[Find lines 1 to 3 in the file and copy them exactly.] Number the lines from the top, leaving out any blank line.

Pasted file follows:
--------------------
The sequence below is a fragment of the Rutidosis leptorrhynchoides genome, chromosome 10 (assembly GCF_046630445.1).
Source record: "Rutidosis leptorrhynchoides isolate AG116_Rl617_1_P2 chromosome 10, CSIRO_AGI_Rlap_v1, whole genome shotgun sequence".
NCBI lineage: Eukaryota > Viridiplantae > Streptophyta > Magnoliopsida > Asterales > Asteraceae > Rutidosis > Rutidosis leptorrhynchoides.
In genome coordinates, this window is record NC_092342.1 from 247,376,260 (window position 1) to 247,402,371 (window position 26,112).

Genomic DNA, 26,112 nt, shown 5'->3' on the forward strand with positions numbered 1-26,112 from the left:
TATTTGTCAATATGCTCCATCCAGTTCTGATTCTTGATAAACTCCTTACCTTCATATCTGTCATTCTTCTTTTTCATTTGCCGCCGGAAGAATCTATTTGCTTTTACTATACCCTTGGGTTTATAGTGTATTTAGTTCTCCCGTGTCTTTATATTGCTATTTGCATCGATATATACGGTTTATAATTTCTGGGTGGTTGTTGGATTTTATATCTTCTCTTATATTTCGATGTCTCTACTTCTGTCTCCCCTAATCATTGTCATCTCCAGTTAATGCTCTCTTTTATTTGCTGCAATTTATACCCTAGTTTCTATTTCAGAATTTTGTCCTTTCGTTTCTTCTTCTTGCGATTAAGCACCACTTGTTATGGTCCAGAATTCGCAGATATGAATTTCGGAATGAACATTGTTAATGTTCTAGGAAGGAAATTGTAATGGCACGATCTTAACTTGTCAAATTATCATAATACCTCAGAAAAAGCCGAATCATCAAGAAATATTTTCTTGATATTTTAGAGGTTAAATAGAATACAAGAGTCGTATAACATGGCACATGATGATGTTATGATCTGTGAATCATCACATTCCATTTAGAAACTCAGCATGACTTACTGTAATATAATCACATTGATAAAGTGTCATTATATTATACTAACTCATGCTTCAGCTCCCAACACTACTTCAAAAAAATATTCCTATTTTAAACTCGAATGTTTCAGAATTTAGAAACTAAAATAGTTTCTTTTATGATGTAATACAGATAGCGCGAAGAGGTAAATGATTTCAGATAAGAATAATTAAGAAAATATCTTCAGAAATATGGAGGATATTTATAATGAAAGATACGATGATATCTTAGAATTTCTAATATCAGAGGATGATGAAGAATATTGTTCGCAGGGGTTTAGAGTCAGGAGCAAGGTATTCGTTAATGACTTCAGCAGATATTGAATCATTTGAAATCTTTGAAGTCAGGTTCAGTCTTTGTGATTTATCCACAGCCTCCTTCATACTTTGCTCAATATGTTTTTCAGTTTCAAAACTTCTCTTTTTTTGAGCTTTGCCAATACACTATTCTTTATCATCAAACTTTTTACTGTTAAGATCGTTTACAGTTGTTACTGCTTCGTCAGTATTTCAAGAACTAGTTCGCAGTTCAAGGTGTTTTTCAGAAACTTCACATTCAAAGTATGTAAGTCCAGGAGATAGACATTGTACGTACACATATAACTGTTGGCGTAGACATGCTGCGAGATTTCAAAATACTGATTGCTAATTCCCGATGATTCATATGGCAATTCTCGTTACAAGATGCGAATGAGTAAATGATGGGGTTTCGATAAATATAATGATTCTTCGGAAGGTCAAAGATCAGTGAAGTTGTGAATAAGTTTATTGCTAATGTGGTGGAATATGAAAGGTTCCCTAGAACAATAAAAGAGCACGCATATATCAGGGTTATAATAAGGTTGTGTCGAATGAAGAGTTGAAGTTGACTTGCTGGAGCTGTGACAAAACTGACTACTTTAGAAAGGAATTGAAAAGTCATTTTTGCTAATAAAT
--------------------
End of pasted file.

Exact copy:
The sequence below is a fragment of the Rutidosis leptorrhynchoides genome, chromosome 10 (assembly GCF_046630445.1).
Source record: "Rutidosis leptorrhynchoides isolate AG116_Rl617_1_P2 chromosome 10, CSIRO_AGI_Rlap_v1, whole genome shotgun sequence".
NCBI lineage: Eukaryota > Viridiplantae > Streptophyta > Magnoliopsida > Asterales > Asteraceae > Rutidosis > Rutidosis leptorrhynchoides.